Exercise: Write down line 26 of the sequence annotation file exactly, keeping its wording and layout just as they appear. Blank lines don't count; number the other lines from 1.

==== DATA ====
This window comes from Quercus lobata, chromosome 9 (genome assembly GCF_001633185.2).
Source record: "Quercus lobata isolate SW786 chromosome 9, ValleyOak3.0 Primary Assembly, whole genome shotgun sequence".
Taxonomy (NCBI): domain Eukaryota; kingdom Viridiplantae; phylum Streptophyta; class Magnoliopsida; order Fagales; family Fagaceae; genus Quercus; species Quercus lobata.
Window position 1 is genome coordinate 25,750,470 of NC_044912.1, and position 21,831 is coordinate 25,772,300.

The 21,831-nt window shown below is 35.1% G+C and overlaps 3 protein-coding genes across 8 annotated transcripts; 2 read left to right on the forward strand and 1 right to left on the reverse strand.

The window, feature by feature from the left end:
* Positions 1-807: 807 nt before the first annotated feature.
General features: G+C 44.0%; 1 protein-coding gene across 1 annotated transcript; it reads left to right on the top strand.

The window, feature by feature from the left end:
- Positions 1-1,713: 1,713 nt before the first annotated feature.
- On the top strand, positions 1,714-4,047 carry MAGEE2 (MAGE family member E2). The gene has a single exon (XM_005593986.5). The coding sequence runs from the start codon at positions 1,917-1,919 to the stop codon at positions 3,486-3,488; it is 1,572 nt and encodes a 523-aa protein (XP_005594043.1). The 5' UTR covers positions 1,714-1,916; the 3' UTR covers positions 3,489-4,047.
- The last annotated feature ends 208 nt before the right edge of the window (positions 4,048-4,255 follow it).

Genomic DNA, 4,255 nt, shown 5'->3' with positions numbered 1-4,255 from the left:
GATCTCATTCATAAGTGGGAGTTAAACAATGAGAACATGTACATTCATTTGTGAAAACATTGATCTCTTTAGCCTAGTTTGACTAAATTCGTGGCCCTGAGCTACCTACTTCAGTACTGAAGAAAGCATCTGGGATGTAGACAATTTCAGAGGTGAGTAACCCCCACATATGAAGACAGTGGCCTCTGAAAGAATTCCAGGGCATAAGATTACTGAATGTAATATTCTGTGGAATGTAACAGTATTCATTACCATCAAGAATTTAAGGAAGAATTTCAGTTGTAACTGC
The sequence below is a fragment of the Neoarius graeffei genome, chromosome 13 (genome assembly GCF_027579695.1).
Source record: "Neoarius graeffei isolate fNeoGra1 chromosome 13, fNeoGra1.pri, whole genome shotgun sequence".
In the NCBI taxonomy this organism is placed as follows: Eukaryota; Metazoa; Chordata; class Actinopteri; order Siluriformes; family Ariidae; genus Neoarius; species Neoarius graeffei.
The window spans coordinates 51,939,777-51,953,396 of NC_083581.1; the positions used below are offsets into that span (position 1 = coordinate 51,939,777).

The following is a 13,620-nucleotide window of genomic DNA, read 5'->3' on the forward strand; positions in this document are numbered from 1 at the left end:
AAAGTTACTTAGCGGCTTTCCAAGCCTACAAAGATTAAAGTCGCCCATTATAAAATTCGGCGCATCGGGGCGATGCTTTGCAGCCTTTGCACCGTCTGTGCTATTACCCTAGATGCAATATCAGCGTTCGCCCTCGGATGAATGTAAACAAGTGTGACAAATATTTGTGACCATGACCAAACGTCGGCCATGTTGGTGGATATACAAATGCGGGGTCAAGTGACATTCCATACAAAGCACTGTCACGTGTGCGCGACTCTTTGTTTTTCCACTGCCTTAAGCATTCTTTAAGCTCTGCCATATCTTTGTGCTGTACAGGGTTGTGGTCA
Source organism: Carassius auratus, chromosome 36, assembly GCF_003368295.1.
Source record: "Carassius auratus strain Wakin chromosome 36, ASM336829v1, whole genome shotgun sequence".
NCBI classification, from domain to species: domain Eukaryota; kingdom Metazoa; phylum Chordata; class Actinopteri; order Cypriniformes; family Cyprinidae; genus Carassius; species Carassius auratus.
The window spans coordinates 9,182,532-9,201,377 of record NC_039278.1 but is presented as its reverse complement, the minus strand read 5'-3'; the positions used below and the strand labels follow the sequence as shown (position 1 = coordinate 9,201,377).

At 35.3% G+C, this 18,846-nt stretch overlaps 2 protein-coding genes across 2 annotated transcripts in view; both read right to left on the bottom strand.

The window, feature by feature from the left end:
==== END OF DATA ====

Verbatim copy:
The window, feature by feature from the left end: